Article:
Isaiah makes evident the need for the Servant’s sacrifice and suffering—“our infirmities” (v. 4), “our sorrows” (v. 4), “our transgressions” (v. 5), “our iniquities” (v. 5), our straying (v. 6), “the iniquity of us all” (v. 6), “the transgression of My people” (v. 8), “the sin of many” (v. 12).
The essence of the biblical worldview is that humanity has a sin problem. And sin must either be covered or the sinner punished.
Isaiah recognized the atoning sacrifice of the Servant
Isaiah wrote chapters 40-55 to comfort a people who would one day experience exile—God’s forcible removal of His people from the Promised Land as precipitated by their covenant disobedience. Earlier passages in Isaiah give the people hope of a physical restoration to the land. Chapter 53 gives them hope that the very thing that sent them into exile in the first place—their sin—would be covered and forgiven (v. 4). This would be accomplished through the Servant.
Though innocent (v. 7), the Servant would vicariously suffer, even unto death, experiencing the punishment that God’s people justly deserved (vv. 5-6) in order to bring them peace and healing (v. 5)—a doctrine we know today as penal substitutionary atonement.
The image employed plainly recalls the death of the lamb in an Old Testament sacrifice. Yet, no animal would or could bear and atone for the sins of God’s people; shockingly, it would be a human, a Servant, who would shed his blood sacrificially.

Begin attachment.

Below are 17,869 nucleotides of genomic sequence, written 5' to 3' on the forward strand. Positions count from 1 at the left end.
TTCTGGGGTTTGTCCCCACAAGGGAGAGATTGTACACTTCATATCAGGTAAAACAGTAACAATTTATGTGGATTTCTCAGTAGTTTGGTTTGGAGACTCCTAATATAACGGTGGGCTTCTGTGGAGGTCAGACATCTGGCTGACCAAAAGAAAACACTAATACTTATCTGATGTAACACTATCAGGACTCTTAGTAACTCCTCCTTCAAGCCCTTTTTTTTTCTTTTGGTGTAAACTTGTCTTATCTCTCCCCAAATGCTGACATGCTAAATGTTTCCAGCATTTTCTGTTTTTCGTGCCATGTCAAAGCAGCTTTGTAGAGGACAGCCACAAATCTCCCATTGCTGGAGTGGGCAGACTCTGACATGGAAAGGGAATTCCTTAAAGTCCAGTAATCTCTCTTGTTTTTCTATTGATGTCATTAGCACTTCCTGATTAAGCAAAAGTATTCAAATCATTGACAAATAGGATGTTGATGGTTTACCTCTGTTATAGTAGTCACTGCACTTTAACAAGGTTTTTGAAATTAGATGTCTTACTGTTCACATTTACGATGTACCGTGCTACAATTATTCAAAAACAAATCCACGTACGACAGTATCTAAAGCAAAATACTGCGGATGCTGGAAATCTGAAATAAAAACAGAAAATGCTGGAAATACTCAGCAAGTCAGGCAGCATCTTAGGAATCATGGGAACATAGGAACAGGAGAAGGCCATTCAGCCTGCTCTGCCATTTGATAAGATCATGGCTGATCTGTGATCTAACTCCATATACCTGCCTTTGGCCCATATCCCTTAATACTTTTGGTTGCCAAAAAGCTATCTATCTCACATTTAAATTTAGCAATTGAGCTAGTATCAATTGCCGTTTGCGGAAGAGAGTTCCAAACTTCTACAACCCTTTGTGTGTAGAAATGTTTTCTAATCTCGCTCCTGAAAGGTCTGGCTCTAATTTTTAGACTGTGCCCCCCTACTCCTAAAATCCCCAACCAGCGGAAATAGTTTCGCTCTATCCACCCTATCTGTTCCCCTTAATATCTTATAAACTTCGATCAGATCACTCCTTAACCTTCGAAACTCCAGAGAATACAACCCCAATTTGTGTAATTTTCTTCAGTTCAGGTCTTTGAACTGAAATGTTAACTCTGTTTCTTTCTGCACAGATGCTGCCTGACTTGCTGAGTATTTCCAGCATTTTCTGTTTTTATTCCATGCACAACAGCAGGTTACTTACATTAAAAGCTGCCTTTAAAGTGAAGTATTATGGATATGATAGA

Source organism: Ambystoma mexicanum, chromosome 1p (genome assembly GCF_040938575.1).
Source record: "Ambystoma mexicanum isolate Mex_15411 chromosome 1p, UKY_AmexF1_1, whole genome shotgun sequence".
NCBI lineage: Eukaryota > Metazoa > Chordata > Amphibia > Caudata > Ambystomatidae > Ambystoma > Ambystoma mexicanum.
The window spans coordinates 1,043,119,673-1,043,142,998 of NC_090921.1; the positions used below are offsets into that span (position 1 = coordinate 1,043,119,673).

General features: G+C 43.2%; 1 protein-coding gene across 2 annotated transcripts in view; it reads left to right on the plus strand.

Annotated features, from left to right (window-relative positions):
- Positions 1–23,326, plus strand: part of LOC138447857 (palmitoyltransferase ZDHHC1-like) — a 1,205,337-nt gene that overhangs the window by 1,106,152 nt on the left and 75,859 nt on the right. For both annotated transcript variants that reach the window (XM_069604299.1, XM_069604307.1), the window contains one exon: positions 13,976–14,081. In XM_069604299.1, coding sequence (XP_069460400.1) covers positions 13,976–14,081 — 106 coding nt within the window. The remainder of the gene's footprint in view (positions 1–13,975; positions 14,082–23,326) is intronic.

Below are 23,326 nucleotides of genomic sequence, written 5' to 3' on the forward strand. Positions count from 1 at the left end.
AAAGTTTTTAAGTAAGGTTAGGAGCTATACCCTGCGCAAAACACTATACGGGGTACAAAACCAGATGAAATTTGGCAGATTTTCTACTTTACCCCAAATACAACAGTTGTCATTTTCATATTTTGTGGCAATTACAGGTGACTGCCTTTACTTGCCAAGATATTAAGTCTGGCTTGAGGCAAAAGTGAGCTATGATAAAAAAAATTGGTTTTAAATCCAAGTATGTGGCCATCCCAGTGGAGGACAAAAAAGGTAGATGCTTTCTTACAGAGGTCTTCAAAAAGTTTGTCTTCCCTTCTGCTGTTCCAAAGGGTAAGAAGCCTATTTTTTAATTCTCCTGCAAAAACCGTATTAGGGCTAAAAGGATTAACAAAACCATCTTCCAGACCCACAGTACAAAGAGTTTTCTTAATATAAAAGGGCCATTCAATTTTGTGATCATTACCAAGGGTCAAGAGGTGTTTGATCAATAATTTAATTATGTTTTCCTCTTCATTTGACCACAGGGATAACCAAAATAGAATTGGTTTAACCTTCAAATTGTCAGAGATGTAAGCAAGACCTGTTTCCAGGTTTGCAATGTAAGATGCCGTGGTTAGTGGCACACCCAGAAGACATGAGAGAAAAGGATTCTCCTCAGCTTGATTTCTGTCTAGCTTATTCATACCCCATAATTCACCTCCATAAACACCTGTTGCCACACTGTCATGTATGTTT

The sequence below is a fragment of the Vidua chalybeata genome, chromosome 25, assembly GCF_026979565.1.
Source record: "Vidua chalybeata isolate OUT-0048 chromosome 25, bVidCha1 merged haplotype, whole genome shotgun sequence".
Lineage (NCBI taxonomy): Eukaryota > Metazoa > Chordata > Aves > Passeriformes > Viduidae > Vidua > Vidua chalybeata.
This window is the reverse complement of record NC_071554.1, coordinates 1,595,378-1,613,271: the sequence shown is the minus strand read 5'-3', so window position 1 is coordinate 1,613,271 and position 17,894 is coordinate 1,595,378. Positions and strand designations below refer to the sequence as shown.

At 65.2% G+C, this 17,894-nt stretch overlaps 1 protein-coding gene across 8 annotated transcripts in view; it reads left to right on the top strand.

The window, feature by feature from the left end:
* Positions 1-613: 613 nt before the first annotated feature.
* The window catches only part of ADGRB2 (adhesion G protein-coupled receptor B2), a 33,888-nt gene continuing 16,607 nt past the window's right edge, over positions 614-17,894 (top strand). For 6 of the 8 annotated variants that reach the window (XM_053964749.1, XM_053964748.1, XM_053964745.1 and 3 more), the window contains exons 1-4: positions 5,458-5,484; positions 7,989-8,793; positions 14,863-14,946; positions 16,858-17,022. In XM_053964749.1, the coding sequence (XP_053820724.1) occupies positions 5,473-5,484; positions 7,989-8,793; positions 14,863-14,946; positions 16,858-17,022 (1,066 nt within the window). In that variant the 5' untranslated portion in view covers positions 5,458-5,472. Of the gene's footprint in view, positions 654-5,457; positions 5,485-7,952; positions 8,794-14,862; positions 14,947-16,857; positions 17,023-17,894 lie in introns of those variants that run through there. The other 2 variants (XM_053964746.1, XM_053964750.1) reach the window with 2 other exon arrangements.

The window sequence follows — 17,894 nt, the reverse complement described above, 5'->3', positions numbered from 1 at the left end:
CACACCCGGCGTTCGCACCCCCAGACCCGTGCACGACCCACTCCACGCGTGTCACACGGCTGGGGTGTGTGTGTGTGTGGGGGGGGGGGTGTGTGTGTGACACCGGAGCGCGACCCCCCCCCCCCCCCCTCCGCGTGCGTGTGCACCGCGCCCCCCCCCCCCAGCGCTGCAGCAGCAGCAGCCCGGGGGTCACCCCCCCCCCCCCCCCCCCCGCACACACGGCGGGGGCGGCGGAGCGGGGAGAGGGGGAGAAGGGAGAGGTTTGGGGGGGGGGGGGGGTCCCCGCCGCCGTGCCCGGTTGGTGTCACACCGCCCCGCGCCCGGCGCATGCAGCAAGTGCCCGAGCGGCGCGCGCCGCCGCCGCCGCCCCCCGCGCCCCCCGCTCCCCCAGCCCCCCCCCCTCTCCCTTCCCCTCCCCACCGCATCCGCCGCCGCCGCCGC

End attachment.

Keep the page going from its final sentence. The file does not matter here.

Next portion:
Isaiah recognized that the Servant’s suffering was the will of God
Perhaps most shocking to the modern mind are the final statements of Isaiah’s song. Note who imposes the suffering on the Servant. God does. And more scandalous still, He was “pleased” to do it.
But didn’t the religious leaders frame Jesus? Didn’t Judas betray Jesus? Didn’t the soldiers nail Him to the cross? Yes, but it was the will of God that these things happen. It was God’s “pleasure” for Christ to die.
Does this mean that those involved are absolved of guilt? No, but they only did what was permitted by God. Does this mean that God did not grieve to see His son on the cross? No, the idea expressed with “pleasure” is “desire” or “will.” God was willing to do it, because He sees all ends.
What were those ends? Simply, the servant died for the justification of many and His own ultimate exaltation (vv. 10-12). Jesus did not come to be served but to serve and give His life as a ransom for many (Mark 10:45).
This is the Christ that we celebrate at Christmas—a man of sorrows, slaughtered for our sin, but ultimately exalted at the right hand of the Father. To use the angels’ words, “Glory to God in the highest!”
A native of Austell, Ga., Bryan Cribb came to Anderson University following a five-year tenure at Brewton-Parker College in Mt. Vernon, Ga. Dr. Cribb holds a BA in political science and a BS in mathematics from Furman University in Greenville, S.C. After being called into the ministry, he received his master of divinity in biblical and theological studies and his doctor of philosophy from The Southern Baptist Theological Seminary in Louisville, Ky. His primary emphasis in PhD work was Old Testament theology, with minor areas of study in New Testament theology and Old Testament languages.
Dr. Cribb is married to Elizabeth, and they have three sons—Daniel Luther, Josiah John, and Nathanael Bryan. Elizabeth is an RN and a stay-at-home mom, who also holds a master of divinity degree from Southern Seminary.